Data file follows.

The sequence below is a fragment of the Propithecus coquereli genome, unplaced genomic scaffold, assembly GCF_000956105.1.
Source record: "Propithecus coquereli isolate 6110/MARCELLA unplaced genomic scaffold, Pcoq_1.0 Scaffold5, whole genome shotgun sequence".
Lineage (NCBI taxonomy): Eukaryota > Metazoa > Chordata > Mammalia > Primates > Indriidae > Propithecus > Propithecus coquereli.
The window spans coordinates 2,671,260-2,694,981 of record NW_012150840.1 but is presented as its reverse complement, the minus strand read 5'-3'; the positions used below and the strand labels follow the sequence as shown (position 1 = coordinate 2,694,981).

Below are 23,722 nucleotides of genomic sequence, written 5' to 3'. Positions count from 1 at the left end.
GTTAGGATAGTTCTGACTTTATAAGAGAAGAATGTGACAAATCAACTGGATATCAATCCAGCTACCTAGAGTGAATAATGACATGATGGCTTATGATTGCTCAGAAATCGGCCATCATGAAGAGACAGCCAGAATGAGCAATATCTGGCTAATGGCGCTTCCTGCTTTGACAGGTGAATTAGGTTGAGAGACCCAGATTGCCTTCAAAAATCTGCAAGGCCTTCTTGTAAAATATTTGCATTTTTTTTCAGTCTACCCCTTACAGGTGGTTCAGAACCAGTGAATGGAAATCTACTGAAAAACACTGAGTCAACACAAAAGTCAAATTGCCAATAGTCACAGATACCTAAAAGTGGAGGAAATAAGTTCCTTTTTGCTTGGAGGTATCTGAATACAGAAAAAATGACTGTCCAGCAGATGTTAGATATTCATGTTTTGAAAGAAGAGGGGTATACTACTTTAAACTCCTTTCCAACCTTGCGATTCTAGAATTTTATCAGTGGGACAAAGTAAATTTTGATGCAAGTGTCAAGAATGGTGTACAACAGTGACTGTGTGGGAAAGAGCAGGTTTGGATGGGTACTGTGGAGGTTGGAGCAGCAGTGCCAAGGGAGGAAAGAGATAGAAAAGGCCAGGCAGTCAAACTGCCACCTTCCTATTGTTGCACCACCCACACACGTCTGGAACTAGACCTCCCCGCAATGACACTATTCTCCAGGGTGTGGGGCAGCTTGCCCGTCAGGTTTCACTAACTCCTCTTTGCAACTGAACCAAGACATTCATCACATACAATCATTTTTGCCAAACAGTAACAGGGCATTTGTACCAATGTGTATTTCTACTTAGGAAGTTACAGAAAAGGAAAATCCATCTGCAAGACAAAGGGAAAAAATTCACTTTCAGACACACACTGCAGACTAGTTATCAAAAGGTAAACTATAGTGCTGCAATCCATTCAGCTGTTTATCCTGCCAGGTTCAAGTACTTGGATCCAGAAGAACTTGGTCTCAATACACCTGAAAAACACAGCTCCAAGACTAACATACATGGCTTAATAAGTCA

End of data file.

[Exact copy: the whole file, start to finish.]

The sequence below is a fragment of the Propithecus coquereli genome, unplaced genomic scaffold, assembly GCF_000956105.1.
Source record: "Propithecus coquereli isolate 6110/MARCELLA unplaced genomic scaffold, Pcoq_1.0 Scaffold5, whole genome shotgun sequence".
Lineage (NCBI taxonomy): Eukaryota > Metazoa > Chordata > Mammalia > Primates > Indriidae > Propithecus > Propithecus coquereli.
The window spans coordinates 2,671,260-2,694,981 of record NW_012150840.1 but is presented as its reverse complement, the minus strand read 5'-3'; the positions used below and the strand labels follow the sequence as shown (position 1 = coordinate 2,694,981).

Below are 23,722 nucleotides of genomic sequence, written 5' to 3'. Positions count from 1 at the left end.
GTTAGGATAGTTCTGACTTTATAAGAGAAGAATGTGACAAATCAACTGGATATCAATCCAGCTACCTAGAGTGAATAATGACATGATGGCTTATGATTGCTCAGAAATCGGCCATCATGAAGAGACAGCCAGAATGAGCAATATCTGGCTAATGGCGCTTCCTGCTTTGACAGGTGAATTAGGTTGAGAGACCCAGATTGCCTTCAAAAATCTGCAAGGCCTTCTTGTAAAATATTTGCATTTTTTTTCAGTCTACCCCTTACAGGTGGTTCAGAACCAGTGAATGGAAATCTACTGAAAAACACTGAGTCAACACAAAAGTCAAATTGCCAATAGTCACAGATACCTAAAAGTGGAGGAAATAAGTTCCTTTTTGCTTGGAGGTATCTGAATACAGAAAAAATGACTGTCCAGCAGATGTTAGATATTCATGTTTTGAAAGAAGAGGGGTATACTACTTTAAACTCCTTTCCAACCTTGCGATTCTAGAATTTTATCAGTGGGACAAAGTAAATTTTGATGCAAGTGTCAAGAATGGTGTACAACAGTGACTGTGTGGGAAAGAGCAGGTTTGGATGGGTACTGTGGAGGTTGGAGCAGCAGTGCCAAGGGAGGAAAGAGATAGAAAAGGCCAGGCAGTCAAACTGCCACCTTCCTATTGTTGCACCACCCACACACGTCTGGAACTAGACCTCCCCGCAATGACACTATTCTCCAGGGTGTGGGGCAGCTTGCCCGTCAGGTTTCACTAACTCCTCTTTGCAACTGAACCAAGACATTCATCACATACAATCATTTTTGCCAAACAGTAACAGGGCATTTGTACCAATGTGTATTTCTACTTAGGAAGTTACAGAAAAGGAAAATCCATCTGCAAGACAAAGGGAAAAAATTCACTTTCAGACACACACTGCAGACTAGTTATCAAAAGGTAAACTATAGTGCTGCAATCCATTCAGCTGTTTATCCTGCCAGGTTCAAGTACTTGGATCCAGAAGAACTTGGTCTCAATACACCTGAAAAACACAGCTCCAAGACTAACATACATGGCTTAATAAGTCA